The scientific name Armenian was first used by Gaspard Bauhin in his Pinax Botanical Theaters (page 442), referring to the species as Armenian bad "Armenian apple". It is sometimes stated that this came from Pliny the Elder, but it was not used by Pliny. Linnaeus took up Bauhin's epithet in the first edition of his Species Plantarum in 1753. [23]

The name apricot is probably derived from a tree mentioned as praecocia by Pliny. Pliny says "We give the name of apples (mala). to peaches (perch) and pomegranates (grenade). "[24] Later in the same section he states" The Asiatic peach ripens at the end of autumn, though an early variety (praecocia) ripens in summer - these were discovered within the last thirty years. ".

The classical authors connected Greek Armenian with Latin praecocia: [25] Pedanius Dioscorides' ". Ἀρμενιακὰ, Ῥωμαιστὶ δὲ βρεκόκκια" [26] and Martial's "Armeniaca, et praecocia latine dicuntur". [27] Putting together the Armenian and the Mala obtains the well-known epithet, but there is no evidence the ancients did it Armenian alone meant the apricot. Nonetheless, the 12th century Andalusian agronomist Ibn al-'Awwam refers to the species in the title of chapter 40 of his Kitab al-Filaha as والتفاح الارمني, "apple from Armenia", stating that it is the same as المشمش or البرقوق ("al-mishmish" or "al-barqūq").

Accordingly, the American Heritage Dictionary under apricot derives praecocia from praecoquus, "cooked or ripened beforehand" [in this case meaning early ripening], becoming Greek πραικόκιον praikókion "apricot" and Arabic البرقوق al-barqūq, a term that has been used for a variety of different members of the genus Prunus (it currently refers primarily to the plum in most varieties of Arabic, but some writers use it as a catchall term for Prunus fruit).

The English name comes from earlier "abrecock"in turn from the Middle French abricot, from Catalan abercoc in turn from Spanish albaricoque. [28] The Spanish albaricoque were adaptation of the Arabic البرقوق (al-barqūq), dating from the Moorish rule of Spain.

However, in Argentina and Chile the word for "apricot" is Damascus, which could indicate that, to the Spanish settlers of these countries, the fruit was associated with Damascus in Syria. [29] The word Damascus is also the word for "apricot" in Portuguese (both European and Brazilian, though in Portugal the word alperce and albricoque are also used).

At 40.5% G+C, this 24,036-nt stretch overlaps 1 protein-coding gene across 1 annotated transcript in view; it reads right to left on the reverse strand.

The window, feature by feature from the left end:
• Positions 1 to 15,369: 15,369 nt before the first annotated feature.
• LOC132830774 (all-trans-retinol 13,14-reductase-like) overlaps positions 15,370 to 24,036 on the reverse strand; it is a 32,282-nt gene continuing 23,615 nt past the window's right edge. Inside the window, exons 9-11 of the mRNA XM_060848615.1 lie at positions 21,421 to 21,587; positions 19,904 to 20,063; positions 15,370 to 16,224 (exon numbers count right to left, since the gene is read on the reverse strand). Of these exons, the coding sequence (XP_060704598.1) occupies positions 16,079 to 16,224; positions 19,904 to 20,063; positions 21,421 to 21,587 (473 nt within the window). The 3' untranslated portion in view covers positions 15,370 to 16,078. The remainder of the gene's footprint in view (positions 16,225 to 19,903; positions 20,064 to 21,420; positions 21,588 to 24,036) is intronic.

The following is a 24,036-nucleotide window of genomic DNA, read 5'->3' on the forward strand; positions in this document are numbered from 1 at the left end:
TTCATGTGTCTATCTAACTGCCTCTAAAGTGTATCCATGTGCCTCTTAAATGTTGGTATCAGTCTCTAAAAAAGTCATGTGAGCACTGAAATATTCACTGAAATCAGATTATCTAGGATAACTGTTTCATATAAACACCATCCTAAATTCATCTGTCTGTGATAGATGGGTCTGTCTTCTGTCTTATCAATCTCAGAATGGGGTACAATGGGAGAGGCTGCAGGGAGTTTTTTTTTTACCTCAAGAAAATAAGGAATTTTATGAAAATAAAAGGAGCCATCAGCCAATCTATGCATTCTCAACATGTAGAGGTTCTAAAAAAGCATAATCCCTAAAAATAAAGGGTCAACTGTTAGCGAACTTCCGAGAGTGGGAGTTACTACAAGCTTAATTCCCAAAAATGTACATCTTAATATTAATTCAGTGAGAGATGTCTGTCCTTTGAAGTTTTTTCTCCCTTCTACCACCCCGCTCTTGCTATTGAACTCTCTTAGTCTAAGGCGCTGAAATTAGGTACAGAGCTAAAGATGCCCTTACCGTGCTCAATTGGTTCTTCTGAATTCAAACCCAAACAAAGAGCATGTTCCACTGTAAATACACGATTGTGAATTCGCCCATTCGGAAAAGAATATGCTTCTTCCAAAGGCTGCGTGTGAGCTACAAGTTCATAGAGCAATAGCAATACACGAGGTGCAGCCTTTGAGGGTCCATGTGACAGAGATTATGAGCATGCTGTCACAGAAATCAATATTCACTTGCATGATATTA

The Chinese associate the apricot with education and medicine. For instance, the classical word 杏壇 (literally: 'apricot altar') which means "educational circle", is still widely used in written language. Chuang Tzu, a Chinese philosopher in 4th century BCE, told a story that Confucius taught his students in a forum surrounded by the wood of apricot trees. [30] The association with medicine in turn comes from the common use of apricot kernels as a component in traditional Chinese medicine, and from the story of Dong Feng (董 奉), a physician during the Three Kingdoms period, who required no payment from his patients except that they plant apricot trees in his orchard on recovering from their illnesses, resulting in a large grove of apricot trees and a steady supply of medicinal ingredients. The term "Expert of the Apricot Grove" (杏林 高手) is still used as a poetic reference to physicians.

In Armenia, the wood of the apricot tree is used for making wood carvings such as the duduk, which is a popular wind instrument in Armenia and is also called the apricot pipe. Several hand-made souvenirs are also made from the apricot wood.


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Look at other dictionaries:

Pruno - or prison wine is an alcoholic liquid variously made from apples, oranges, fruit cocktail, ketchup, sugar, and possibly other ingredients including bread. It originated in (and remains largely confined to) prisons, where it can be produced…… Wikipedia

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Pruno - Pruno… Deutsch Wikipedia

blackthorn - as amended [lat. prūnus plum tree]. 1. (bot.) [Name of numerous species of rosaceae plants belonging to the genus Prunus]. 2. (bot., Extens.) A. [any thorny shrub or set of thorny fruits] ▶ ◀ bramble, thorn, brush. b. [each sharp point of the… Italian Encyclopedia

blackthorn - sustantivo masculino 1. Use / register: restrictive. Ciruelo… Diccionario Salamanca de la Lengua Española

blackthorn - (Of the lat.prunus). m. ciruelo (ǁ árbol)… Diccionario de la lengua española

Pruno - Pour les articles homonymes, voir Pruno (homonymie). 42 ° 25 ′ 01 ″ N 9 ° 26 ′ 25 ″ E… Wikipédia en Français

blackthorn - ► sustantivo masculino BOTÁNICA Ciruelo, árbol en algunas zonas. * * * pruno (from the Latin "prunus") m. Ciruelo. * * * blackthorn. (From the lat.prunus). m. ciruelo (ǁ árbol). * * * ► masculine… Universal Encyclopedia

blackthorn — <<#>><><<〓>> <> << [>> pruno <<] >> ‹pru · no› << 《>> ▍ s.m. <<》 >> << ♂ >> En algunas regiones, << ♀ >> ciruelo. << ★ >> << \ >> ETYMOLOGY: << / >> Of the latín prunus. << # >> <><<〓>> <><<\>><> << / >> << \ >> SINÓNIMOS Y…… Diccionario de use of the español actual con sinónimos y antónimos

blackthorn - noun An improvised alcoholic drink made by fermenting whatever ingredients are available… Wiktionary


Video: Styling prunus Bonsai by Tony Tickle